3. The satellites that measure the world's temperature all say that the warming trend ended in 2001, and that the temperature has dropped about 0.6C in the past year (to the temperature of 1980). Land-based temperature readings are corrupted by the "urban heat island" effect: urban areas encroaching on thermometer stations warm the micro-climate around the thermometer, due to vegetation changes, concrete, cars, houses. Satellite data is the only temperature data we can trust, but it only goes back to 1979. NASA reports only land-based data, and reports a modest warming trend and recent cooling. The other three global temperature records use a mix of satellite and land measurements, or satellite only, and they all show no warming since 2001 and a recent cooling.

4. The new ice cores show that in the past six global warmings over the past half a million years, the temperature rises occurred on average 800 years before the accompanying rise in atmospheric carbon. Which says something important about which was cause and which was effect.

None of these points are controversial. The alarmist scientists agree with them, though they would dispute their relevance.

The last point was known and past dispute by 2003, yet Al Gore made his movie in 2005 and presented the ice cores as the sole reason for believing that carbon emissions cause global warming. In any other political context our cynical and experienced press corps would surely have called this dishonest and widely questioned the politician's assertion.

Until now the global warming debate has merely been an academic matter of little interest. Now that it matters, we should debate the causes of global warming.

So far that debate has just consisted of a simple sleight of hand: show evidence of global warming, and while the audience is stunned at the implications, simply assert that it is due to carbon emissions.

In the minds of the audience, the evidence that global warming has occurred becomes conflated with the alleged cause, and the audience hasn't noticed that the cause was merely asserted, not proved.

If there really was any evidence that carbon emissions caused global warming, don't you think we would have heard all about it ad nauseam by now?

The world has spent $50 billion on global warming since 1990, and we have not found any actual evidence that carbon emissions cause global warming. Evidence consists of observations made by someone at some time that supports the idea that carbon emissions cause global warming. Computer models and theoretical calculations are not evidence, they are just theory.

What is going to happen over the next decade as global temperatures continue not to rise? The Labor Government is about to deliberately wreck the economy in order to reduce carbon emissions. If the reasons later turn out to be bogus, the electorate is not going to re-elect a Labor government for a long time. When it comes to light that the carbon scare was known to be bogus in 2008, the ALP is going to be regarded as criminally negligent or ideologically stupid for not having seen through it. And if the Liberals support the general thrust of their actions, they will be seen likewise.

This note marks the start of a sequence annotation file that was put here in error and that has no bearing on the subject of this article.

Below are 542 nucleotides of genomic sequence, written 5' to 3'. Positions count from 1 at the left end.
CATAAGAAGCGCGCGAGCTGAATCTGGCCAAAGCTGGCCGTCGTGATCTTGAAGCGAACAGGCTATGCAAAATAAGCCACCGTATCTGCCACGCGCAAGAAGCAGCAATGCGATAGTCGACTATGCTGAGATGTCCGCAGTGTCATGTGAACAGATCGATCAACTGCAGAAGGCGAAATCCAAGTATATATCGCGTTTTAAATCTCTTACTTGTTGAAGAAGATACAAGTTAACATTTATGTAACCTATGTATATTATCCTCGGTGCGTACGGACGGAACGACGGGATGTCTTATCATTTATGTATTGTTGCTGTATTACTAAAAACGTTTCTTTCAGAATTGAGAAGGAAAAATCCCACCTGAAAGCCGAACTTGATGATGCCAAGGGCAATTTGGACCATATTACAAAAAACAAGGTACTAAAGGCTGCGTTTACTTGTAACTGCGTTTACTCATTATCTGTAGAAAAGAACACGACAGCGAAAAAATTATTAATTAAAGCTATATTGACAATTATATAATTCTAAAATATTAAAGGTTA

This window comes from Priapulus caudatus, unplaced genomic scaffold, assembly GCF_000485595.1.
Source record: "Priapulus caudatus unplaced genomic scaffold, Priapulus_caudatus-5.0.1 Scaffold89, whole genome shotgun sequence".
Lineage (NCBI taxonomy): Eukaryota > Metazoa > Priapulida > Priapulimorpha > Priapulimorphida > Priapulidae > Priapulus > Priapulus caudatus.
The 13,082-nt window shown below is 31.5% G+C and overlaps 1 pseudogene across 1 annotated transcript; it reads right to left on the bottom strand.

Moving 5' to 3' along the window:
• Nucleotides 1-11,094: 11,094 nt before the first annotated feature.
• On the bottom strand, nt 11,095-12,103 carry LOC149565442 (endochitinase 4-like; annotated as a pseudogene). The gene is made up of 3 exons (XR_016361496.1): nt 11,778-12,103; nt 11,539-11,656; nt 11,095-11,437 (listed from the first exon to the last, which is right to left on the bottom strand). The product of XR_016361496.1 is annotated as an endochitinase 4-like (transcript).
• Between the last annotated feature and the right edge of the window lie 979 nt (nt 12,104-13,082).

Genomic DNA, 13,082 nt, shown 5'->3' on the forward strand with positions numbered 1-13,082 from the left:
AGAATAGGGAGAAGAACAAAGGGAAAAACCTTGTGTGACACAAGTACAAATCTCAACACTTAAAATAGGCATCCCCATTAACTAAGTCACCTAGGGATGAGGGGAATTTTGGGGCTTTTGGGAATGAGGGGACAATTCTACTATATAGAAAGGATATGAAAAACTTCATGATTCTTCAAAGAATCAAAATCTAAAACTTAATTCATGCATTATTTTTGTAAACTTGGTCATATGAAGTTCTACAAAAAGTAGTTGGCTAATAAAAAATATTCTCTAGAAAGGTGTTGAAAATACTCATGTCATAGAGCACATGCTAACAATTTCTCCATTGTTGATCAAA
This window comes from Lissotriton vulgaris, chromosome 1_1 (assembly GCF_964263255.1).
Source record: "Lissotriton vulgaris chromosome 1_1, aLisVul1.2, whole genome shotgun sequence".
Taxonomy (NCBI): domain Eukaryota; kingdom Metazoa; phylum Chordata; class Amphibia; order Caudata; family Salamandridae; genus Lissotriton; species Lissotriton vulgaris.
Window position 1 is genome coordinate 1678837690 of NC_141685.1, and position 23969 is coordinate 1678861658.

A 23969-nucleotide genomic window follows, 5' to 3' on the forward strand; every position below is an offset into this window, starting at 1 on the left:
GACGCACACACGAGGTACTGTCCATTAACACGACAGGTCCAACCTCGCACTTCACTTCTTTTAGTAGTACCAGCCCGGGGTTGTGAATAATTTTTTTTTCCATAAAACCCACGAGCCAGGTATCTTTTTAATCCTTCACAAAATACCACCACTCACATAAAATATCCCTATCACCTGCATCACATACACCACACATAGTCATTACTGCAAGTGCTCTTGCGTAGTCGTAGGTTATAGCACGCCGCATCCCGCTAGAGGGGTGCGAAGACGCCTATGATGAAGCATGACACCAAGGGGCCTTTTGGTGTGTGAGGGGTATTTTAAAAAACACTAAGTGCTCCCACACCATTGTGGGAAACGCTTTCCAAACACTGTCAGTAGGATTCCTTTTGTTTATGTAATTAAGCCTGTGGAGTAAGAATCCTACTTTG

The onus should be on those who want to change things to provide evidence for why the changes are necessary. The Australian public is eventually going to have to be told the evidence anyway, so it might as well be told before wrecking the economy.

Dr David Evans was a consultant to the Australian Greenhouse Office from 1999 to 2005.

Saturday, July 19, 2008

Happy Birthday Dad

I almost forgot to write about my Dad today! It's his birthday! He's 25. Haha, not really. That would mean that I was born when he was 2 weeks old...which is just gross. NO, not 25. But not 50 either (between the two). That's all you need know ;)

One of the only old pictures of Dad on my computer. He looks happy ;)

So it's his birthday today. You know, I think that over the last 8 years I've only been with my dad 3 times on his birthday. Let's reflect on those three times:

2002: I was at home right before my mission. I don't remember much of the birthday or general festivities made, but I do remember that it was fun. I think at least. Come on, it was a long time ago!

2004: This one was interesting. I was a missionary. Yep, still had my badge of courage on. My missionary service was to end on the 14th of July, 2004, but my family came down to tour Costa Rica for a week and take me home (though I was probably more of a side item, hehe). So I was making all these plans and calling hotels and stuff to make my family's stay in Costa Rica the best and funnest it could be (and it was, lemme tell ya), and then it struck me: Dad's birthday is gonna be in the country! On a Monday no less! (FHE people, FHE) So I got everything ready that had to be gotten ready, and my family didn't have the shadiest. After playing throughout the country we ended up in my last area for Sunday and Monday, culminating with a ward FHE, which I was conducting. Monday night came around, we all went to the chapel, and there were probably 60-70 people from my ward there (including all my baptisms) and this really, really big cake there with something like 'Happy Birthday Greg' written on it. And we all sang Happy Birthday in English to him and then in Spanish. He was totally shocked and taken by surprise. And he cried (in a good way, of course). That was one of the best memories of my mission. :)